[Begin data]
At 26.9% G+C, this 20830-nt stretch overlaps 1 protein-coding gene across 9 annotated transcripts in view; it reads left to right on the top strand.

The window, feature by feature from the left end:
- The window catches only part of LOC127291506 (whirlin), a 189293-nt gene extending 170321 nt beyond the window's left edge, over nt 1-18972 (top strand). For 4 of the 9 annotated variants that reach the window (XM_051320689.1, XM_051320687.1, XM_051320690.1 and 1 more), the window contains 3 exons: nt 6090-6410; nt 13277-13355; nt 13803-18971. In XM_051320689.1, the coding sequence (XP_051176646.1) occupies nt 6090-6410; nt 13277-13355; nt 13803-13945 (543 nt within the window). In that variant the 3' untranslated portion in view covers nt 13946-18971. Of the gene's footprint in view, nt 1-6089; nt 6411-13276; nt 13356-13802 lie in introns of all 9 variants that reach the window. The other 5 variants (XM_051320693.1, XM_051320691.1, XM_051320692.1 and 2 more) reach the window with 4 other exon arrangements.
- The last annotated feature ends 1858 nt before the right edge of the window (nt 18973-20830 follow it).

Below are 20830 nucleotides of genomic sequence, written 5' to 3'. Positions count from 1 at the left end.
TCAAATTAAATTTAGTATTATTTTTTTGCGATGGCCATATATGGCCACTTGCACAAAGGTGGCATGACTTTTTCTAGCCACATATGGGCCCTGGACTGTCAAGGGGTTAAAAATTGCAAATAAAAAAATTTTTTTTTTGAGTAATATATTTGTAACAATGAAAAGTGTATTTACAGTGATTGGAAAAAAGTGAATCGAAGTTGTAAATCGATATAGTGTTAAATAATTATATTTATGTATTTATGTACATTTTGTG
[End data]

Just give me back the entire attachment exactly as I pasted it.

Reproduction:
At 26.9% G+C, this 20830-nt stretch overlaps 1 protein-coding gene across 9 annotated transcripts in view; it reads left to right on the top strand.

The window, feature by feature from the left end:
- The window catches only part of LOC127291506 (whirlin), a 189293-nt gene extending 170321 nt beyond the window's left edge, over nt 1-18972 (top strand). For 4 of the 9 annotated variants that reach the window (XM_051320689.1, XM_051320687.1, XM_051320690.1 and 1 more), the window contains 3 exons: nt 6090-6410; nt 13277-13355; nt 13803-18971. In XM_051320689.1, the coding sequence (XP_051176646.1) occupies nt 6090-6410; nt 13277-13355; nt 13803-13945 (543 nt within the window). In that variant the 3' untranslated portion in view covers nt 13946-18971. Of the gene's footprint in view, nt 1-6089; nt 6411-13276; nt 13356-13802 lie in introns of all 9 variants that reach the window. The other 5 variants (XM_051320693.1, XM_051320691.1, XM_051320692.1 and 2 more) reach the window with 4 other exon arrangements.
- The last annotated feature ends 1858 nt before the right edge of the window (nt 18973-20830 follow it).

Below are 20830 nucleotides of genomic sequence, written 5' to 3'. Positions count from 1 at the left end.
TCAAATTAAATTTAGTATTATTTTTTTGCGATGGCCATATATGGCCACTTGCACAAAGGTGGCATGACTTTTTCTAGCCACATATGGGCCCTGGACTGTCAAGGGGTTAAAAATTGCAAATAAAAAAATTTTTTTTTTGAGTAATATATTTGTAACAATGAAAAGTGTATTTACAGTGATTGGAAAAAAGTGAATCGAAGTTGTAAATCGATATAGTGTTAAATAATTATATTTATGTATTTATGTACATTTTGTG